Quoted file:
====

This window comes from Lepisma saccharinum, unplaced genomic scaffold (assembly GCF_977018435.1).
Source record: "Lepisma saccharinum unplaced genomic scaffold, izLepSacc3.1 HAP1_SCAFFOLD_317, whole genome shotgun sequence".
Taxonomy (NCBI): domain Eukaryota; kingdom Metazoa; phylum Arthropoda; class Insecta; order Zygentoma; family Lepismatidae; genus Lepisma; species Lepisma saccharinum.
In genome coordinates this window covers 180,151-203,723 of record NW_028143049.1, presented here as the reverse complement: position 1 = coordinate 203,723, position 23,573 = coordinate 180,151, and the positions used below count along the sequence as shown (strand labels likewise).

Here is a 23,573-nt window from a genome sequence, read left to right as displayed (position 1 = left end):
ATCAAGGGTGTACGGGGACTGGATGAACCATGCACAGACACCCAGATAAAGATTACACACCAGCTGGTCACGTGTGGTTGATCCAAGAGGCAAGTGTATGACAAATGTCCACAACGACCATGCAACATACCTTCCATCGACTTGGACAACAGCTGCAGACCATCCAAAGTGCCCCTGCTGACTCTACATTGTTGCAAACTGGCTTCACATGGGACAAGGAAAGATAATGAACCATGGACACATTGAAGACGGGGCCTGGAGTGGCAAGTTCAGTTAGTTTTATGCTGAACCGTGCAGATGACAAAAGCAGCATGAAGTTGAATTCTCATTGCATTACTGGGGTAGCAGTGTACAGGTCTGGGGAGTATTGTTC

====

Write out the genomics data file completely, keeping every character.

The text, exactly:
This window comes from Lepisma saccharinum, unplaced genomic scaffold (assembly GCF_977018435.1).
Source record: "Lepisma saccharinum unplaced genomic scaffold, izLepSacc3.1 HAP1_SCAFFOLD_317, whole genome shotgun sequence".
Taxonomy (NCBI): domain Eukaryota; kingdom Metazoa; phylum Arthropoda; class Insecta; order Zygentoma; family Lepismatidae; genus Lepisma; species Lepisma saccharinum.
In genome coordinates this window covers 180,151-203,723 of record NW_028143049.1, presented here as the reverse complement: position 1 = coordinate 203,723, position 23,573 = coordinate 180,151, and the positions used below count along the sequence as shown (strand labels likewise).

Here is a 23,573-nt window from a genome sequence, read left to right as displayed (position 1 = left end):
ATCAAGGGTGTACGGGGACTGGATGAACCATGCACAGACACCCAGATAAAGATTACACACCAGCTGGTCACGTGTGGTTGATCCAAGAGGCAAGTGTATGACAAATGTCCACAACGACCATGCAACATACCTTCCATCGACTTGGACAACAGCTGCAGACCATCCAAAGTGCCCCTGCTGACTCTACATTGTTGCAAACTGGCTTCACATGGGACAAGGAAAGATAATGAACCATGGACACATTGAAGACGGGGCCTGGAGTGGCAAGTTCAGTTAGTTTTATGCTGAACCGTGCAGATGACAAAAGCAGCATGAAGTTGAATTCTCATTGCATTACTGGGGTAGCAGTGTACAGGTCTGGGGAGTATTGTTC